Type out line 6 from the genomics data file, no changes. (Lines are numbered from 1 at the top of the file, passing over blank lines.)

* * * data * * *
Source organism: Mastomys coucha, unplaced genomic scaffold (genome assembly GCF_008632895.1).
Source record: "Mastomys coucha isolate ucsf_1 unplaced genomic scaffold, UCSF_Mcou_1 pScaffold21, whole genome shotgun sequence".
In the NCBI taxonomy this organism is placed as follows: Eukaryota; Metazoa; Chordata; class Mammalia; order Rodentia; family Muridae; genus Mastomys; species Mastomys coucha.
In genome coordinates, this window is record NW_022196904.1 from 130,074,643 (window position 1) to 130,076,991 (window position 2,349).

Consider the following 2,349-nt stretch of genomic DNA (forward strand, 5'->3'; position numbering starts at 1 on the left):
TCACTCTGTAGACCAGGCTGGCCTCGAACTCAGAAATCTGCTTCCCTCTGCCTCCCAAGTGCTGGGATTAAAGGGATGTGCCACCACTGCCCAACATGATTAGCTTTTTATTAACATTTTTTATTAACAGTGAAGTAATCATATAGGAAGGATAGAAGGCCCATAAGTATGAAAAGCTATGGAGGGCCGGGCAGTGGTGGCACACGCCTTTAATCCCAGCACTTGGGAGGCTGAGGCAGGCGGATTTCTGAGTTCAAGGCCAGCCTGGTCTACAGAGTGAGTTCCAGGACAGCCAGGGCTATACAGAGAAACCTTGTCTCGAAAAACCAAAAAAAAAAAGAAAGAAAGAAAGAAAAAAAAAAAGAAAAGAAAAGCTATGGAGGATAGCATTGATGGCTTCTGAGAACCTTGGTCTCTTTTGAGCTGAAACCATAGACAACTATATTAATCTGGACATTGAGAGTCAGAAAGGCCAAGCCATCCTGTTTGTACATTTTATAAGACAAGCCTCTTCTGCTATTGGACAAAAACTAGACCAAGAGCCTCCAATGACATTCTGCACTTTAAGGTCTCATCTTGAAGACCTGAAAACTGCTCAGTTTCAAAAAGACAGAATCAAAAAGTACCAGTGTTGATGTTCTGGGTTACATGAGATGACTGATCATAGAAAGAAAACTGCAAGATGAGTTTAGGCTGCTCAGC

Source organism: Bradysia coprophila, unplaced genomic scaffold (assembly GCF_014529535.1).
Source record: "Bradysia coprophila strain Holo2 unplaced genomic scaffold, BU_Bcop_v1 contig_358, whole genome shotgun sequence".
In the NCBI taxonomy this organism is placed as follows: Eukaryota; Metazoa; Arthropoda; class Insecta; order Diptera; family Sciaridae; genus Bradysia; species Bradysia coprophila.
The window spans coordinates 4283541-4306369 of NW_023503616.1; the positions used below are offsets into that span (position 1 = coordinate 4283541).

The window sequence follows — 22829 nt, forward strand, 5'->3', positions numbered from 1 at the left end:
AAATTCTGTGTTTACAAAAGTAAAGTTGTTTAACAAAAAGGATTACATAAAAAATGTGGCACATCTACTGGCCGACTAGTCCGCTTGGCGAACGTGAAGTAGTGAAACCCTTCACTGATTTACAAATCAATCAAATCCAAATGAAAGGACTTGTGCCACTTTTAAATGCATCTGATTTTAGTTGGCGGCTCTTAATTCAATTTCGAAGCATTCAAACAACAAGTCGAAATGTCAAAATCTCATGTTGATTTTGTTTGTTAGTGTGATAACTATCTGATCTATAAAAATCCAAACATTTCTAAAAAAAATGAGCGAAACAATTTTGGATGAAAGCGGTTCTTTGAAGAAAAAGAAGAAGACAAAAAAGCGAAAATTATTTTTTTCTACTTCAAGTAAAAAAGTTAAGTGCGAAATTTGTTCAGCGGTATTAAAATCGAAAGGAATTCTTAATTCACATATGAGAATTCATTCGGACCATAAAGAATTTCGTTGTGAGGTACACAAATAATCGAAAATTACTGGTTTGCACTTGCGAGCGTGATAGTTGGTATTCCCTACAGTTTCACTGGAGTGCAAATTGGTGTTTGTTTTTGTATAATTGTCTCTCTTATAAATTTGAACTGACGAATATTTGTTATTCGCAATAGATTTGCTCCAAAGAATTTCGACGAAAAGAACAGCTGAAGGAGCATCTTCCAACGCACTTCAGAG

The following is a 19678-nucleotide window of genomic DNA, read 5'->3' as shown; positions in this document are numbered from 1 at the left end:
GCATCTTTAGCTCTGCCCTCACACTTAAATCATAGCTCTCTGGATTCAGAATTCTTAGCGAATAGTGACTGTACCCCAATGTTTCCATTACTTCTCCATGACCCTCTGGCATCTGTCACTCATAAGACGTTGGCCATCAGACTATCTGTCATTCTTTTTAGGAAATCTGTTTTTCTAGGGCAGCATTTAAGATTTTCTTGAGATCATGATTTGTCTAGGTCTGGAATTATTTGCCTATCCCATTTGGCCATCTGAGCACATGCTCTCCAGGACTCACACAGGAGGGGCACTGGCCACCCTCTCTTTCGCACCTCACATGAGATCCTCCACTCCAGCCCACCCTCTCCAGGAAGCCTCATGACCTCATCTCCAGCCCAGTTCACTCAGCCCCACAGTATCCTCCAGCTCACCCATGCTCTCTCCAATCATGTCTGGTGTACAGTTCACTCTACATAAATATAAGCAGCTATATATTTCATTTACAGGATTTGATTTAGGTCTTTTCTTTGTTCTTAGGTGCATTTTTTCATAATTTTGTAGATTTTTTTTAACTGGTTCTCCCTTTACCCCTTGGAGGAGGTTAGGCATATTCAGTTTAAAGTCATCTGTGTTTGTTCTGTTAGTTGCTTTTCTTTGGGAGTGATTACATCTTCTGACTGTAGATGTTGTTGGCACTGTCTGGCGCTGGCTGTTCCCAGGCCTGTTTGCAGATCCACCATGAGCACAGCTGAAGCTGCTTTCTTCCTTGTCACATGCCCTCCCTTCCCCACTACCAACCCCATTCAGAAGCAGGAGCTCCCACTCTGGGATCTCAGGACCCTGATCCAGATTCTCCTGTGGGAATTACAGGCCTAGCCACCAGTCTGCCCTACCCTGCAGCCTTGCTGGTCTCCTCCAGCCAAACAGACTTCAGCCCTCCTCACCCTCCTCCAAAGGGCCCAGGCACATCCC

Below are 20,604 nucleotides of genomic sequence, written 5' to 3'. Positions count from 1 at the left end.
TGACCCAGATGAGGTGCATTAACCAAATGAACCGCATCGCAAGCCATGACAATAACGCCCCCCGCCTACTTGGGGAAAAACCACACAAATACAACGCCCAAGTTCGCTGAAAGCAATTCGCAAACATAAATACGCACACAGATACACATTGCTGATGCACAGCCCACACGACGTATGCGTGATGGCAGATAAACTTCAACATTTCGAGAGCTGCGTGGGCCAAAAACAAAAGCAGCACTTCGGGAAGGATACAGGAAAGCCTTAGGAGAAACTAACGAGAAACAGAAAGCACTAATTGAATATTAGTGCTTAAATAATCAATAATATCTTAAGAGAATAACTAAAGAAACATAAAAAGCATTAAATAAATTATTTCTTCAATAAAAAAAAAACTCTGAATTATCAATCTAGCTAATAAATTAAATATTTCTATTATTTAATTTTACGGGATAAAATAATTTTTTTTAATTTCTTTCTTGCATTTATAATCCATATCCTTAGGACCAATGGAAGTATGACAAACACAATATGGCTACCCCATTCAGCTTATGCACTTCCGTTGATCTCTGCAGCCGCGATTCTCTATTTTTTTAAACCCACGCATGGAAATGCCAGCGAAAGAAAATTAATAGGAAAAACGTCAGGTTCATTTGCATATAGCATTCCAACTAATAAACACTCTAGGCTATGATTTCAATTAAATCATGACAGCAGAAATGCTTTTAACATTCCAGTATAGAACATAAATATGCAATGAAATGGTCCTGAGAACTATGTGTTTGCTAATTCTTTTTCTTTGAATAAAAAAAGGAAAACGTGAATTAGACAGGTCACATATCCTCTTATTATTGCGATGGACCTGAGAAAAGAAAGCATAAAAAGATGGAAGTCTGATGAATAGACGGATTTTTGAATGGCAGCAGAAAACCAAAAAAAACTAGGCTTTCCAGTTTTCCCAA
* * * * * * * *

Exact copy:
TCACTCTGTAGACCAGGCTGGCCTCGAACTCAGAAATCTGCTTCCCTCTGCCTCCCAAGTGCTGGGATTAAAGGGATGTGCCACCACTGCCCAACATGATTAGCTTTTTATTAACATTTTTTATTAACAGTGAAGTAATCATATAGGAAGGATAGAAGGCCCATAAGTATGAAAAGCTATGGAGGGCCGGGCAGTGGTGGCACACGCCTTTAATCCCAGCACTTGGGAGGCTGAGGCAGGCGGATTTCTGAGTTCAAGGCCAGCCTGGTCTACAGAGTGAGTTCCAGGACAGCCAGGGCTATACAGAGAAACCTTGTCTCGAAAAACCAAAAAAAAAAAGAAAGAAAGAAAGAAAAAAAAAAAGAAAAGAAAAGCTATGGAGGATAGCATTGATGGCTTCTGAGAACCTTGGTCTCTTTTGAGCTGAAACCATAGACAACTATATTAATCTGGACATTGAGAGTCAGAAAGGCCAAGCCATCCTGTTTGTACATTTTATAAGACAAGCCTCTTCTGCTATTGGACAAAAACTAGACCAAGAGCCTCCAATGACATTCTGCACTTTAAGGTCTCATCTTGAAGACCTGAAAACTGCTCAGTTTCAAAAAGACAGAATCAAAAAGTACCAGTGTTGATGTTCTGGGTTACATGAGATGACTGATCATAGAAAGAAAACTGCAAGATGAGTTTAGGCTGCTCAGC